Two Poems

beatific vision: or, why I carry a match in my pocket

you were coming up the stairs
holding hands with another 5th-grade girl
where you thought no one would know,
when our eyes met.
and your fumble for words told me
this was no innocent gesture,
I saw that clumsy oaf, fear, bump into you,
watched the awkward release.
trying to hide your hands
I quickly joked about something else
so fear would just keep walking
and mind his own stupid business.
there are so many true things
you won’t learn in our school
things I can’t say while wrapped in this shroud
both trapped in this dusty medieval catacomb.

you’ve been one of my kids for years
but I never saw you,
holding on to who you are in hiding.
I catch a glimpse of transcendence—
a halo of courage—and cling to hope
you will be happy someday far from here
in the arms of a woman who loves you,
and each day I pay the cost: knowing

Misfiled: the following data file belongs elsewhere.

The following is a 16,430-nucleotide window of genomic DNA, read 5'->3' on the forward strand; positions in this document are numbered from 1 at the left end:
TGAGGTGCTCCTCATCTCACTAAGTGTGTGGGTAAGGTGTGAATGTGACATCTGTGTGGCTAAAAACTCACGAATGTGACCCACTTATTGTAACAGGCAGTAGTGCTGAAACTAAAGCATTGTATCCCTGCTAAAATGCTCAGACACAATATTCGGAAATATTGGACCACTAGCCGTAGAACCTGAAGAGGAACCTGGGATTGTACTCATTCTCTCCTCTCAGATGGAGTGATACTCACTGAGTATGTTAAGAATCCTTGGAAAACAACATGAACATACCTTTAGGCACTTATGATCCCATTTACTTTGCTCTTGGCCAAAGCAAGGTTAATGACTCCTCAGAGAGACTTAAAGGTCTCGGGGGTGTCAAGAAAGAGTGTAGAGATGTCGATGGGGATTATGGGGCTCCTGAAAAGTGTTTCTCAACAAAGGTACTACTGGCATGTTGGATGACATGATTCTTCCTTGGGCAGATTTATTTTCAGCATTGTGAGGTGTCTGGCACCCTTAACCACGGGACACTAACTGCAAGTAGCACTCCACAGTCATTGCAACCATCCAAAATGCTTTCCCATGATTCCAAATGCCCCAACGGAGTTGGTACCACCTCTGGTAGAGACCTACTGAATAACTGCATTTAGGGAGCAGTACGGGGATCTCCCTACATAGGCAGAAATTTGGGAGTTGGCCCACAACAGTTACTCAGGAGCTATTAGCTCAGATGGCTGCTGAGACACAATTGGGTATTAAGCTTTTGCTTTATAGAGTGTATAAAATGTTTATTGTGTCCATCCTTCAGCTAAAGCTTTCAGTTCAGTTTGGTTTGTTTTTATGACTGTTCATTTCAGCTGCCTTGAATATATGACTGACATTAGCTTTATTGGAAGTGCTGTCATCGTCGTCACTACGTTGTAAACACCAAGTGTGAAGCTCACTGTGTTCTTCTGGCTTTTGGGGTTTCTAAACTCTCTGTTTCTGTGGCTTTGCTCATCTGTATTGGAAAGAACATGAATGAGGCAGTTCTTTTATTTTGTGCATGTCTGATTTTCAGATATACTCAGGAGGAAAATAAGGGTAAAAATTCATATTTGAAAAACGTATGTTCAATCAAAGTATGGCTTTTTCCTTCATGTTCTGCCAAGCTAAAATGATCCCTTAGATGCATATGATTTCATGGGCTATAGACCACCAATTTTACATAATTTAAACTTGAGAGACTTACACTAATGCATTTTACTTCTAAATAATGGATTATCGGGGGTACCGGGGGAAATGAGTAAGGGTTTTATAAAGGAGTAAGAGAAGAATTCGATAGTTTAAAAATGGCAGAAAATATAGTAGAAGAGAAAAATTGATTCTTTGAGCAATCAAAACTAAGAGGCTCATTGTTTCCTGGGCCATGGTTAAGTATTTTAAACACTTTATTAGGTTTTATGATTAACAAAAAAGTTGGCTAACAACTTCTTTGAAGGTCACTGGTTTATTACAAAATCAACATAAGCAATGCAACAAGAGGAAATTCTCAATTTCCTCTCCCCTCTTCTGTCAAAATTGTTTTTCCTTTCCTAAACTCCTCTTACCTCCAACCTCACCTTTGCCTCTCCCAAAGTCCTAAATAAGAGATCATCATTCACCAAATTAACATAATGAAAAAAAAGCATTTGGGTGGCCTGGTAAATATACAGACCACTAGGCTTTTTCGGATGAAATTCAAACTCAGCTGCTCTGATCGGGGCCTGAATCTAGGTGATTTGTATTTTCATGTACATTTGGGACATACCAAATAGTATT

as sure as the morning bell
I’ll never find rest again
in the arms of this cranky old crone
I loved so long.

no, I will burn down every church
I’ve ever set foot in
before I condemn you—
the one where I was married,
the one where my daughter was baptized
who so easily could have been you—
and any prophet or priest who doesn’t agree
is welcome to stay locked inside,
with his altar boy lover
and be cleansed by holy fire
when I do.


theology of the body

my dark half hates this life.
get naked with the sunday school teacher.
spank her ass with the bible.
that wouldn’t be half so harsh
as the other ways it’s been used
to beat women down.
shut your brain and your daylight manners
in a drawer in the nightstand
drown your hands in paint and explore color.
who cares if it doesn’t wash off right away?
if your hands and arms are rainbow stained
for days or weeks? let that remind you
you are a work of art.
in fact, paint yourself.
paint the fucking sunday school teacher.
she is a work of art too.
stop being so pale,
so predictable.
some days want to be gothic days,
let them:
paint in black and red on those days.
step into your different moods,
your smaller selves, like parts in a play.
let them live and breathe.
bleed the colors to your edges.
put her handprints on any parts of you
she wants to claim for as long as the paint lasts.
memento mori, man,
so put in your rings and studs and climb
into your biggest black boots
or your sparkly, ruby red slippers.

—Conrad Zeitbrucke, Milwaukee, WI